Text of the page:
When Do Haworthia Flower?

Under favourable growing conditions, the Haworthia plant can flower in summer and autumn.

It is native to Southern parts of Africa and can survive in dry conditions.

There are about 60 different species of Haworthia plants, which differ in size, leaves and flowers.

Being a low-maintenance houseplant, Haworthia does well when the temperature is above 50F.

Overwatering houseplants is a common mistake made by indoor gardeners.

You should provide ideal growing conditions before the blooming period to encourage flowering.

How Often Does Haworthia Plant Bloom?

With a different range of leaf shapes and patterns, the Haworthia plant is one of the low-maintenance houseplants that need little to no care.

Depending on the species and growing conditions, the Haworthia plant can bloom once a year.

As it is not a monocarpic plant that flowers once and dies, Haworthia continues to produce blossoms year after year if you commit to providing ideal growing conditions.

Being a slow-growing succulent, the Haworthia plant may take 2-3 years to produce blossoms, depending on the suitable growing factors.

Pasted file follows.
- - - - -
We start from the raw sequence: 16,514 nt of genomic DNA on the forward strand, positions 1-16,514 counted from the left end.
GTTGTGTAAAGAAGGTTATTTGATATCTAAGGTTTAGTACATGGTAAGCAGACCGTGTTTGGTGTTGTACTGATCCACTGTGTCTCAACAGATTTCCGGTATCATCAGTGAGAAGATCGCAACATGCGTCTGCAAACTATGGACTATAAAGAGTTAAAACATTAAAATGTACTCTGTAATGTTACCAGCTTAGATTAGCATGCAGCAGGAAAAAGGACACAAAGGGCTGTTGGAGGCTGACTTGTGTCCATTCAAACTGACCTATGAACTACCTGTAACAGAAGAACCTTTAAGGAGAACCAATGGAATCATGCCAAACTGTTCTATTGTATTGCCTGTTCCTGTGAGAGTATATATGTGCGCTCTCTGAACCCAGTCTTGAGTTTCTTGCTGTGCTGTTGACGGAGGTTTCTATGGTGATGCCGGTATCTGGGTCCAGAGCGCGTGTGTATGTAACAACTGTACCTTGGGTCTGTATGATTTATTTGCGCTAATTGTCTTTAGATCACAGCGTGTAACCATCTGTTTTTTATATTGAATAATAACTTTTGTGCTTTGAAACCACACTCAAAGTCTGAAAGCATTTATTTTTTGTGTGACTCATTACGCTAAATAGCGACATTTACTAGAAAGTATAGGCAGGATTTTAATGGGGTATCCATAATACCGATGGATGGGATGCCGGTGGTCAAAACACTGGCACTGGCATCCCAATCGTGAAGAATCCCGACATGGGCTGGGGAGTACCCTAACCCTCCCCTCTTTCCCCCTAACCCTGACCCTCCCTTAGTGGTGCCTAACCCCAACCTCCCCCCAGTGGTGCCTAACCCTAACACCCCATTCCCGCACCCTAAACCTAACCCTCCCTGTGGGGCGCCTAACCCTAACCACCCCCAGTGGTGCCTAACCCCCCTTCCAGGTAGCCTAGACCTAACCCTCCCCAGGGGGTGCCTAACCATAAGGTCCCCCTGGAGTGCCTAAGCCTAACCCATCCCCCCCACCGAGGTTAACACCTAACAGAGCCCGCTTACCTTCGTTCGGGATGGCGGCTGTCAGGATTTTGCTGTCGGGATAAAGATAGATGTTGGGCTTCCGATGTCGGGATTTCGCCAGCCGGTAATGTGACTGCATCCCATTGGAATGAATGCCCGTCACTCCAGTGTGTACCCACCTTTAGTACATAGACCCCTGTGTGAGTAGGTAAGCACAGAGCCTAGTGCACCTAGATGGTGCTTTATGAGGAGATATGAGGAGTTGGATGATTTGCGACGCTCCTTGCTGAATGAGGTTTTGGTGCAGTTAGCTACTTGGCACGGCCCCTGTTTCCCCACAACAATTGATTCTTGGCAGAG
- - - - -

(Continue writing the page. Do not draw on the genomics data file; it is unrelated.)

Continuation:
If you’re impatient like me, borrow a matured Haworthia plant from the nursery and pledge to mimic its native climatic conditions.

How to Get Haworthia to Flower?

As mentioned, there are 60 different species of Haworthia plant.

It is widely grown for its attractive rosette leaves. But a white bloom on a long flowering stem will elevate the beauty of your living space.

Unlike ornamental plants, it is not easy to make this succulent bloom.

Most gardeners opt for this succulent for its low maintenance and easy-to-grow, so you can’t expect the plant to bloom without care.

Below are the important growing requirements of the Haworthia plant.

Sunlight: Haworthia plant needs bright indirect sunlight

Place the succulent indoors on an east or west-facing windowsill. This ensures that the plant gets enough morning sunlight and helps to avoid scorching afternoon sunlight.

Important Tip: If your Haworthia plant isn’t blooming, ensure it gets extra sunlight. But avoid direct sunlight as it can burn leaves.

Water: Allow the potting soil to dry between watering

Almost all gardening experts agree that overwatering is the most common issue houseplants face.

Succulents can survive even if you don’t water them for a week.

Giving them extra water may result in root rot, and those fleshy leaves may turn yellow.

Haworthia, as mentioned, is a slow-growing plant that doesn’t need regular watering.

Let the growing medium dry by 2 inches before watering Haworthia.

In colder climates, you may have to hold watering the plant for more than 2 weeks.